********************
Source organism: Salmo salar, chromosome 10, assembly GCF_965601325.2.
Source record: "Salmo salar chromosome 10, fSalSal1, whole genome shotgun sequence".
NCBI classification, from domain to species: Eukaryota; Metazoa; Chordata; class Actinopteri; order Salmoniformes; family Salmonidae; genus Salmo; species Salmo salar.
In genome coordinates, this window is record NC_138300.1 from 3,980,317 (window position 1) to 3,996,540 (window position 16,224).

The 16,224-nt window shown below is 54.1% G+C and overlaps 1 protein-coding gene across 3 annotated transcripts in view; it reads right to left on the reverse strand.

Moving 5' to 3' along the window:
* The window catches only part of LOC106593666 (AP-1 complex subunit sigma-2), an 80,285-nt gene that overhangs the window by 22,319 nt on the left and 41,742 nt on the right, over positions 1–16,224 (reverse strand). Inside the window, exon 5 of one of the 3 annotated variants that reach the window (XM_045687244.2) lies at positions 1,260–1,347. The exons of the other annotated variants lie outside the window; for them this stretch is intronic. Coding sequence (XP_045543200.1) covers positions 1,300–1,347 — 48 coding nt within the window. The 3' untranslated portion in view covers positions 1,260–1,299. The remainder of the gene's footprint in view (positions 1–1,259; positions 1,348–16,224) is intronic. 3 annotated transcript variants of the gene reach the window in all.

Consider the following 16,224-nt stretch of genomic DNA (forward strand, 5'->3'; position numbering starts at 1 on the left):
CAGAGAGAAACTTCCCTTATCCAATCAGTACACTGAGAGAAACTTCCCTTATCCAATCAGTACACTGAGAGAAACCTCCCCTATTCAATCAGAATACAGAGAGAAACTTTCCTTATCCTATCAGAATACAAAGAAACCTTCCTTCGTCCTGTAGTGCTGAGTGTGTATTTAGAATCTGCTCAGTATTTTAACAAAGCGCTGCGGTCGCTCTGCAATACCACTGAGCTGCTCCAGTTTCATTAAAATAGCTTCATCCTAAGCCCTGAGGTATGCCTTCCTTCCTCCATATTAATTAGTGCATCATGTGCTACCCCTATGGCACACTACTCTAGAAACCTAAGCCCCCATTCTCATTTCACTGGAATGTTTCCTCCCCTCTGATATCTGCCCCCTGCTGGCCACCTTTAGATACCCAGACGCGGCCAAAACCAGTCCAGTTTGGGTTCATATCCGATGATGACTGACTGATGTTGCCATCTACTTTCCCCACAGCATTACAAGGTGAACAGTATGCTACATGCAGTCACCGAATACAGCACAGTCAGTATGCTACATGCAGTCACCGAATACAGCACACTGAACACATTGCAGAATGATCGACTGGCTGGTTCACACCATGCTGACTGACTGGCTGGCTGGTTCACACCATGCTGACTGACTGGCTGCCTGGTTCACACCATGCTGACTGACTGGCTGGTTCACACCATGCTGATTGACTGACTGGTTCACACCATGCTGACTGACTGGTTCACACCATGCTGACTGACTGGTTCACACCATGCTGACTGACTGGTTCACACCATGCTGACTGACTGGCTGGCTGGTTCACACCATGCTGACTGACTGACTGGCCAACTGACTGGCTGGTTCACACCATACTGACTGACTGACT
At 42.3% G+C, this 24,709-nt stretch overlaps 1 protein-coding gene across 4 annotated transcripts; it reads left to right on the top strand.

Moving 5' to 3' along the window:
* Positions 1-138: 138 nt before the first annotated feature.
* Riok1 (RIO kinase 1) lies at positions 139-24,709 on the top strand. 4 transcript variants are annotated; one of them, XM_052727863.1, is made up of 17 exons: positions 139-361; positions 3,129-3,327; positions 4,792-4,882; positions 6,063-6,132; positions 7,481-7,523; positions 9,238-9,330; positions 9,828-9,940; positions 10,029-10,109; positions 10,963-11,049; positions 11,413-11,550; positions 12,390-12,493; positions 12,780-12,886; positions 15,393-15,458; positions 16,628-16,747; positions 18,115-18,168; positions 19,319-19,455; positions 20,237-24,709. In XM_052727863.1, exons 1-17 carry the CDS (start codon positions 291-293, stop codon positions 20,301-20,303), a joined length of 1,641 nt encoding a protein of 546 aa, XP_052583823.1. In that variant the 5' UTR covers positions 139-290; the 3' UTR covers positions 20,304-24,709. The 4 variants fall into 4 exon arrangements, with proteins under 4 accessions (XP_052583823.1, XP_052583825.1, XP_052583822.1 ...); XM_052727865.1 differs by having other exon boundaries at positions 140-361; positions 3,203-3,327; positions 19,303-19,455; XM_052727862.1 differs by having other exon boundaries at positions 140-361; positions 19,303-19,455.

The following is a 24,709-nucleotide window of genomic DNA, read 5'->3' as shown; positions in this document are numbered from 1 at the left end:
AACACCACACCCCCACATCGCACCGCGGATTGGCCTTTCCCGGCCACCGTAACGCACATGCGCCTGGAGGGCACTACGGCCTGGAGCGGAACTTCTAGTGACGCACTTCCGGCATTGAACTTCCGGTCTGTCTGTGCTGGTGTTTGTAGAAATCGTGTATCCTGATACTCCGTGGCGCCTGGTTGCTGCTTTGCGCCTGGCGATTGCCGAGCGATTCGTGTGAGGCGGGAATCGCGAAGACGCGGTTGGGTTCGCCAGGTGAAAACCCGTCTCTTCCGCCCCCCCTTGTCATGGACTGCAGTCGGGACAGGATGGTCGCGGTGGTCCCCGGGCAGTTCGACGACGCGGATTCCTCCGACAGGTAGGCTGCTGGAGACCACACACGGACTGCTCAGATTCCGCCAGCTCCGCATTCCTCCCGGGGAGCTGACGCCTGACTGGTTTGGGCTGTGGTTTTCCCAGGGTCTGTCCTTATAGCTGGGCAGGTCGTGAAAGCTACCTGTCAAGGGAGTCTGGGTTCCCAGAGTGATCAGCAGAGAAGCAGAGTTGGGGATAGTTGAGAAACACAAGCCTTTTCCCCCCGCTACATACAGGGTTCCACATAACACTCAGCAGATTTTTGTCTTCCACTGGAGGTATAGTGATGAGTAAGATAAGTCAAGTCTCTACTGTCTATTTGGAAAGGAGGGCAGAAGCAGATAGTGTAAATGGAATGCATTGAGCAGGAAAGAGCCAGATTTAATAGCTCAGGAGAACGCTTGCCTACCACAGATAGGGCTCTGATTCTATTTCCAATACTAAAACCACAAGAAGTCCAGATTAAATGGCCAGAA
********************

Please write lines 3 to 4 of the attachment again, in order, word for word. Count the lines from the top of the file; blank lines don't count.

NCBI classification, from domain to species: Eukaryota; Metazoa; Chordata; class Actinopteri; order Salmoniformes; family Salmonidae; genus Salmo; species Salmo salar.
In genome coordinates, this window is record NC_138300.1 from 3,980,317 (window position 1) to 3,996,540 (window position 16,224).